What is Hyaluronic Acid?

Hyaluronic acid
Hyaluronic acid

“Acid” may be the last thing you want to put on your parched face, but hyaluronic acid isn’t the kind that burns (like alpha or beta hydroxy acids, which work to exfoliate your skin). H.A. is a substance that occurs naturally in your body—in your joints, eyes, and—yes—skin.

So what purpose does it serve in the latter? “It’s produced by fibroblasts, the same cells that make collagen, in the dermis, the second layer of skin,” says Neal Schultz, M.D., NYC dermatologist and founder of BeautyRx by Dr. Schultz. “It’s the key molecule involved in skin moisture because it absorbs up to 1,000 times its weight in water.” think about mucopolysaccharide as a sponge in your skin that holds on to wetness associate degreed keeps your face wanting plump and dewy.

What are the advantages of hyaluronic acid?

Hyaluronic acid doesn’t occur naturally on the surface of your skin, however once applied [via skin care], it’s a beautiful moisturizing ingredient,” says Schultz. after you apply an H.A. product, it works as a humectant. “Humectants primarily pull water from the atmosphere into your skin and are terribly hydrating,” says Joanna solon, celebrity facialist and founding father of Joanna Vargas skincare Collection. Basically, it is a giant drink of water for your face, softening fine lines, creating skin look firmer, and smoothing out even the roughest dry patches.

It also “plumps and adds volume to your skin cells produce} your skin additional beamy and smooth,” says Jessica Weiser, M.D., a skin doctor at ny medicine Group. H.A. is additionally a well-liked ingredient for facial fillers. “We use mucopolysaccharide fillers to exchange volume, create lift, and make the contours of the face more youthful,” says Weiser.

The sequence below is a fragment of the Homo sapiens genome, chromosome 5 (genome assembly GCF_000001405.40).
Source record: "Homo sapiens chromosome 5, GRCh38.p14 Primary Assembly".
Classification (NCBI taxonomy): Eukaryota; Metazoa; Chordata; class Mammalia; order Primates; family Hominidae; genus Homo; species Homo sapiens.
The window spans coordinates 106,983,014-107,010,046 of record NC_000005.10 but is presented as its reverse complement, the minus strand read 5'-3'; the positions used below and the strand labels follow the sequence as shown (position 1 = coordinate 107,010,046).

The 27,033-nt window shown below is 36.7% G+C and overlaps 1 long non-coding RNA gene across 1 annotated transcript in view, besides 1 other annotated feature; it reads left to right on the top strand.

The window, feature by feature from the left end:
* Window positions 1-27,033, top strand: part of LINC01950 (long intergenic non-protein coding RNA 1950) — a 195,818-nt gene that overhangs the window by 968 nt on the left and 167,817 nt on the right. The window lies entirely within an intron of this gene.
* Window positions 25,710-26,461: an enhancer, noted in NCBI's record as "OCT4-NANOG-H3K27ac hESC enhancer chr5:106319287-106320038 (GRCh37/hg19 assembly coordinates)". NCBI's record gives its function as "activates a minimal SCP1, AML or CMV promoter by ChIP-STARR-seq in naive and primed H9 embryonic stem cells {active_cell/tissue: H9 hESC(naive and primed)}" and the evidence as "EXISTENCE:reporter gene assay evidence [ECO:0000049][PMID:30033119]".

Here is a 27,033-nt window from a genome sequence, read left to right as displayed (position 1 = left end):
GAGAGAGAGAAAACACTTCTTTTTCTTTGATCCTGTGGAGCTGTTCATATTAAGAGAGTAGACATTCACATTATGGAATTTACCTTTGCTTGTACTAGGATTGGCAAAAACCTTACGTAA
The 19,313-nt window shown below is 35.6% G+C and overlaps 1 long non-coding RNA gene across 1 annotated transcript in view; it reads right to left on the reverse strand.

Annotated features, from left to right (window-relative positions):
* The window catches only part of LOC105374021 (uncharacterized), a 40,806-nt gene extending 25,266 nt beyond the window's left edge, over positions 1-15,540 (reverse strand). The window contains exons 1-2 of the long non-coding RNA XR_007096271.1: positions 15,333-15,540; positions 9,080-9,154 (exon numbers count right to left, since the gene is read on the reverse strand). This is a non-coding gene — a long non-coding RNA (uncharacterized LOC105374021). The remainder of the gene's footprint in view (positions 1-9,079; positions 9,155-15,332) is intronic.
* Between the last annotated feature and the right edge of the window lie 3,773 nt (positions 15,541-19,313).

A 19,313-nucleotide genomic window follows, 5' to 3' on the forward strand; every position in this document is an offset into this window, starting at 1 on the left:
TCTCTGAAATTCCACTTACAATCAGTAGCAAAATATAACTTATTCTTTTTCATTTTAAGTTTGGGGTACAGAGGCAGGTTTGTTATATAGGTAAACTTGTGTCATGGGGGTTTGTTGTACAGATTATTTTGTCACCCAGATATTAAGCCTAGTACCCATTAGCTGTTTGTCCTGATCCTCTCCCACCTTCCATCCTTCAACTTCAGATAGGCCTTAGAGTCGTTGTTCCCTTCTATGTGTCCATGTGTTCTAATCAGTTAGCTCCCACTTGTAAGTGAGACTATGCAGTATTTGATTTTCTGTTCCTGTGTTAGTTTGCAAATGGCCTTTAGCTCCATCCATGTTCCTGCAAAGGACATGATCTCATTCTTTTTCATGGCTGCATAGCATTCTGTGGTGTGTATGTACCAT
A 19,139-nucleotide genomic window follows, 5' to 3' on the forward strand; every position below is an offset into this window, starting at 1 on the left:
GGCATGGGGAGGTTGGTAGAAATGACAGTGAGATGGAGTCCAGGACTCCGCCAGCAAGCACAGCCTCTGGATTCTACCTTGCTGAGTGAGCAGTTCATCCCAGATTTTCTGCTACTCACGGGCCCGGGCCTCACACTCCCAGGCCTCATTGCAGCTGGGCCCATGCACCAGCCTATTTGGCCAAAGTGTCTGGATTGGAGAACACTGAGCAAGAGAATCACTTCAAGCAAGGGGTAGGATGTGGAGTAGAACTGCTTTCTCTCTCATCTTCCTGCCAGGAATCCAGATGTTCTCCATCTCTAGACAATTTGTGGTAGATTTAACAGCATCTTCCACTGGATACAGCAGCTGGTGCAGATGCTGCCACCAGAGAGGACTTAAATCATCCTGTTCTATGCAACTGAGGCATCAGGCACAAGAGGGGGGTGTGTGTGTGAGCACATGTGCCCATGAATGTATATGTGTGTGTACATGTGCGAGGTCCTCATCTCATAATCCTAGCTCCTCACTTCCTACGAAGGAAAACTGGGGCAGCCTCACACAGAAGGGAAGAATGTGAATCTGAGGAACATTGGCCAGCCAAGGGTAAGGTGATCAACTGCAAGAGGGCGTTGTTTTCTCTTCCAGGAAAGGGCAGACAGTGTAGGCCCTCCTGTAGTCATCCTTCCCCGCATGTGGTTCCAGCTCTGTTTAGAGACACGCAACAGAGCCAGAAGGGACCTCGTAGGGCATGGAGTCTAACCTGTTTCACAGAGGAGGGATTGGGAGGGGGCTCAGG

How do use hyaluronic acid?

Humectants like hyaluronic acid generally have a watery texture and absorb quickly (think liquidy serums), whereas emollients (i.e., creams and oils) are thicker and stay more on your skin’s surface, don’t absorb as quickly, and work to lock everything in. Hyaluronic acid is often combined with other runny humectants (like glycerin and urea) and water. The water part is important: “It gets bound by the hyaluronic acid and then delivered to your skin,” says Schultz. “This is one of the ways hyaluronic functions as the greatest moisturizing ingredient ever.”

But here’s the thing to remember with humectants: It’s important to combine or layer them with more emollient textures, as the thicker products will work to maintain the moisture the humectant provides. “They seal in the moisture that is already there so it doesn’t evaporate,” says Schultz. A good rule of thumb: You’ll want to top off an H.A. serum with an oil or a cream to make the results last. Most creams, on the other hand, already have both humectants and emollients (we like BeautyRX Soothing Moisture Cream), so they’re okay to apply alone. (Or, if your skin is super oily, a serum may be enough.) I personally always use both—serums because they have more powerful levels of active ingredients, and then a cream as a veil of protection. Vargas also points out that regular exfoliation is vital for obtaining the foremost out of your products. mucopolysaccharide absorbs such a lot higher if you don’t have a layer of dead skin cells sitting on the surface.

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